Education reform

Humanity is today faced with a great many problems, individually and collectively and of course the two are interrelated.

Educational methods, which have for decades instilled values of separation and division, resulting from schooling based upon competition and conformity, must bear some of the responsibility for a world at odds with itself. A World where the pursuit of personal gain, no matter the impact, on others, on the environment or the health of our fellow citizens, has become the measure of the man on his way, the model to be aspired too, the pop idol!

The problems of education are acute and contribute to poverty throughout the world. In developing countries where chronic poverty is endemic (1) “799 million malnourished people live”, further “every day, 34,000 children under five die of hunger, or other hunger related diseases”. Basic literacy is a major issue, in (2)”Sub-Saharan Africa e.g. only 62% of the population aged 15 and above are literate”, access to schooling is limited the quality of teaching poor. Although more children than ever are now attending school, (3)‘About 72 million primary school age children and another 71 million adolescents are not at school, and on current trends, 56 million primary school age children will still be out of school in 2015.’

In the ‘developed’ world literacy is taken for granted – 98% literacy and all children having access to schooling. Poverty of the spirit, of the heart and mind however abound. Creating a culture of greed and selfishness, which denies unity, fosters intolerance and sustains the injustices which root poverty in developing countries, causing conflict and tension throughout the world.

Issues of quality and the principles of education are fundamental to the nature of our civilisation and feed into a world society currently at war with itself.(4)  ‘Extreme and persistent inequalities linked to poverty, gender, ethnicity and language are holding back progress in education, wasting human potential’

Basic levels of schooling are essential, however unless the values which are promoted change, enabling the child to walk into society with a spirit of social responsibility, an attitude of tolerance of other cultures and an understanding of him/herself, then the poverty of living will continue to pollute our World, endangering lives, fracturing communities and destroying the planet. Limited value there is in sending fragmented young people into a dysfunctional society, only to uphold and perpetuate the very ideals which have brought such poverty, injustice, conflict and suffering.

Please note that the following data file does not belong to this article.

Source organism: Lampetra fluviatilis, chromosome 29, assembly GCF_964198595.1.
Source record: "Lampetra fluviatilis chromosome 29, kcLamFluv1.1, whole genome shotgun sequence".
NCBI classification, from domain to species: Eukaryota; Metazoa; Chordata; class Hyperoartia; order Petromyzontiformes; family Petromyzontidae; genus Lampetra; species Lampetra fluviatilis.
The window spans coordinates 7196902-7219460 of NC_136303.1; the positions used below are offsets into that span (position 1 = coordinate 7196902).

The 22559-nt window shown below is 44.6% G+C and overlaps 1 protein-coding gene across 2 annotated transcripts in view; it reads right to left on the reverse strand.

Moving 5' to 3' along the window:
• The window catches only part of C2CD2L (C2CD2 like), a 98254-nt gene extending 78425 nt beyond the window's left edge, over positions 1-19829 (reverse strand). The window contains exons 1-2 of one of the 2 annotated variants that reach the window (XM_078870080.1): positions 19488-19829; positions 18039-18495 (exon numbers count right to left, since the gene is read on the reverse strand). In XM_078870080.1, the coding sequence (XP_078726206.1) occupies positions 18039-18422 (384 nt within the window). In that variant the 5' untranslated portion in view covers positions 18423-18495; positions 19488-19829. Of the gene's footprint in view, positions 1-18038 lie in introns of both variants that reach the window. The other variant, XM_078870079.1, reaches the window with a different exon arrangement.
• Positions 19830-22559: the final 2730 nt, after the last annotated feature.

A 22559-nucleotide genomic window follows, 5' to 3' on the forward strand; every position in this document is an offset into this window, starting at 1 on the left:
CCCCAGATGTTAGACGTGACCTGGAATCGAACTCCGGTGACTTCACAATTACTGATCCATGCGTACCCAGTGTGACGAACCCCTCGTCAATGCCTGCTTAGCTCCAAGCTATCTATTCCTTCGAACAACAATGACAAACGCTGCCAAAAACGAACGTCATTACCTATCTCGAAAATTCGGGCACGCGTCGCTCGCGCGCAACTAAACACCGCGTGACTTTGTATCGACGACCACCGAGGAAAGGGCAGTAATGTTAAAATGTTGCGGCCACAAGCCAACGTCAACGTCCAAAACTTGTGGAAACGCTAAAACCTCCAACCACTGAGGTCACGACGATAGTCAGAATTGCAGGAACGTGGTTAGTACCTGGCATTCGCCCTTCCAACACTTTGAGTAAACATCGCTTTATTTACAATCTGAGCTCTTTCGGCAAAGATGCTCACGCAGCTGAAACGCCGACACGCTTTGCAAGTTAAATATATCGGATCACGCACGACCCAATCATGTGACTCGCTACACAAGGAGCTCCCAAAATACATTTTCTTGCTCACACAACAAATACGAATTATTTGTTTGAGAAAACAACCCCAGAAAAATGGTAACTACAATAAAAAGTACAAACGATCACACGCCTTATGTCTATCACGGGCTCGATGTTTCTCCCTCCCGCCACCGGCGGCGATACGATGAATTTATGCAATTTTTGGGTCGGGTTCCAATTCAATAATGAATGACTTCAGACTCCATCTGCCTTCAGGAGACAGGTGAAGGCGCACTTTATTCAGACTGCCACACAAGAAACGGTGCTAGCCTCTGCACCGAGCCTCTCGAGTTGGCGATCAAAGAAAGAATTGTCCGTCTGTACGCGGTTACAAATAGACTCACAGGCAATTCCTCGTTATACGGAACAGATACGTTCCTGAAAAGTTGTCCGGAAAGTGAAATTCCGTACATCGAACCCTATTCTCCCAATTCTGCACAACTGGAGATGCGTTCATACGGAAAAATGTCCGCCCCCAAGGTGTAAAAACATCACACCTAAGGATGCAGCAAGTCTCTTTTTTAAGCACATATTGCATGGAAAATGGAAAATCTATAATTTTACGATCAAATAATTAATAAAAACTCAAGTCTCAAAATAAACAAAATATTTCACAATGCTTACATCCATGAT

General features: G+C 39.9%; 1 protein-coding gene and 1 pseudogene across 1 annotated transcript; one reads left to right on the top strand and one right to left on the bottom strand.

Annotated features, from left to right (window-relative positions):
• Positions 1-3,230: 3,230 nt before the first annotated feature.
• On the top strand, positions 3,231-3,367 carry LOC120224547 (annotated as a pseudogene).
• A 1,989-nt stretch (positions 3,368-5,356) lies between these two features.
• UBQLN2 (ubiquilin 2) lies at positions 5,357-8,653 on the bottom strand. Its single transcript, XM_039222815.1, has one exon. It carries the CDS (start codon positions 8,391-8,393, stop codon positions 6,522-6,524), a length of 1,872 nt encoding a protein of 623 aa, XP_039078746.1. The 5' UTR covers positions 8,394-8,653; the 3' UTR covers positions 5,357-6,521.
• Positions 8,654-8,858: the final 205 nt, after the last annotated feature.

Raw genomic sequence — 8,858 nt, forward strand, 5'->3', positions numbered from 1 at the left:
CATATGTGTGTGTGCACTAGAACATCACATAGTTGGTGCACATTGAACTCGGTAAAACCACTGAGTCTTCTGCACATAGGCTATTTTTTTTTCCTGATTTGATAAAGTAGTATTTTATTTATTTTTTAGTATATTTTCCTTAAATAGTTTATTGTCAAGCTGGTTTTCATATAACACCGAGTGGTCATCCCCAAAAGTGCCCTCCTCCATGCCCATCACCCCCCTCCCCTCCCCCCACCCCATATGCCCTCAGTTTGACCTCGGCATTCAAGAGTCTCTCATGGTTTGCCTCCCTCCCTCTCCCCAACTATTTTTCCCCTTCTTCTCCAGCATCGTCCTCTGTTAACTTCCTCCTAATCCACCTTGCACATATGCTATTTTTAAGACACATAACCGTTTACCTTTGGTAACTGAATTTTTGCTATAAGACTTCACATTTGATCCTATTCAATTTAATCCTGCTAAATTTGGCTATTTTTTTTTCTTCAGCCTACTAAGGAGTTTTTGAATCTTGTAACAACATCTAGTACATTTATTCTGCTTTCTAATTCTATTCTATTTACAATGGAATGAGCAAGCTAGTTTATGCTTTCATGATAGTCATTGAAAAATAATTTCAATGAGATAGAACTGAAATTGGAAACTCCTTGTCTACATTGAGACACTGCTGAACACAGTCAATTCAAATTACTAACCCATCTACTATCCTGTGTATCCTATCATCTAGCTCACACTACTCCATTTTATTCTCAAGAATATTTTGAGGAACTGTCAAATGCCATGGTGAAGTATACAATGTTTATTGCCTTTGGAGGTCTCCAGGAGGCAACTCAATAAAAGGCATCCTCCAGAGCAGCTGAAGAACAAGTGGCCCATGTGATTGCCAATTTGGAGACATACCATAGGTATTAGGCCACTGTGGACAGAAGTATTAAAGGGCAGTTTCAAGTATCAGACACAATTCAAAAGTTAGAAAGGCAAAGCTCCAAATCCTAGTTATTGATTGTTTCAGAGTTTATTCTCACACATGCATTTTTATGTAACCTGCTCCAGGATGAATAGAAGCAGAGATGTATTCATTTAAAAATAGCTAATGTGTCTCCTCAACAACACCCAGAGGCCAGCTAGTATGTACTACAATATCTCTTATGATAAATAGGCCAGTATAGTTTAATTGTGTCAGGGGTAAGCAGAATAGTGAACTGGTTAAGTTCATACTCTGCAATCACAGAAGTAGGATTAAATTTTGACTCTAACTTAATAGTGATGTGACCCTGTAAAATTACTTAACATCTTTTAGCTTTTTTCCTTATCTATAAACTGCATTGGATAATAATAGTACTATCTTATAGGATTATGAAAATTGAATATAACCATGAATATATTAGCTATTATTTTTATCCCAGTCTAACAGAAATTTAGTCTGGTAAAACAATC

The importance of education as a means, perhaps the means, of solving our difficulties is increasingly recognised. New forms of education are needed to broaden understanding of ourselves, and the world in which we live. What should any ‘new’ education look like, how should it be delivered, what should the purpose/s be? Purpose needs to be re-defined, and applied with creativity and understanding, education should be a joy for the developing child, an inspiration to self enquiry for everyone and the crucible of creative, innovative intelligence for society. True education, it could be said, is the understanding of oneself, not simply a means of producing scholars, technicians, salesmen and job hunters, as is often the case now, but integrated creative human beings, free from fear.

Unless those responsible for educational programmes are seeking to understand the workings of the self, children/students will continue to be the victim of another’s conditioned ideas and values.

We have designed frameworks for training programmes, underlying purposes and ‘teaching atmospheres’ for teachers, social/care workers and parents. We look to network/collaborate with partner, to explore ideas and design a series of far reaching training packages, to be delivered throughout the region commencing August 2010.

Creative ways of teaching and parenting, a greater understanding of our-selves and by extension of the child is fundamental to any new approach to education. Self-awareness, creative independent thinking, tolerance and understanding are key qualities to be fostered.

Interdependence and the sharing of ideas and skills, will allow educators and students to feel relaxed and free from pressure.

Self confidence based on freedom from fear and not a set of transient external achievements, will create the strength needed to build new and worthwhile lives, where social responsibility is seen to be essential and values of service, unity and tolerance are cultivated.

  1. World bank report 2003, from War, Racism and the Empire of Poverty When Empire Hits Home, Part 1 by Andrew Gavin Marshall
  2. 2005 Global Monitoring Report. UNESCO
  3. 2010 Education for All Global Monitoring Report. UNESCO

  4. 2010 Education for All Global Monitoring Report. UNESCO

E T H I O P I A     S R I   L A N K A   

I N D I A     P A L E S T I N E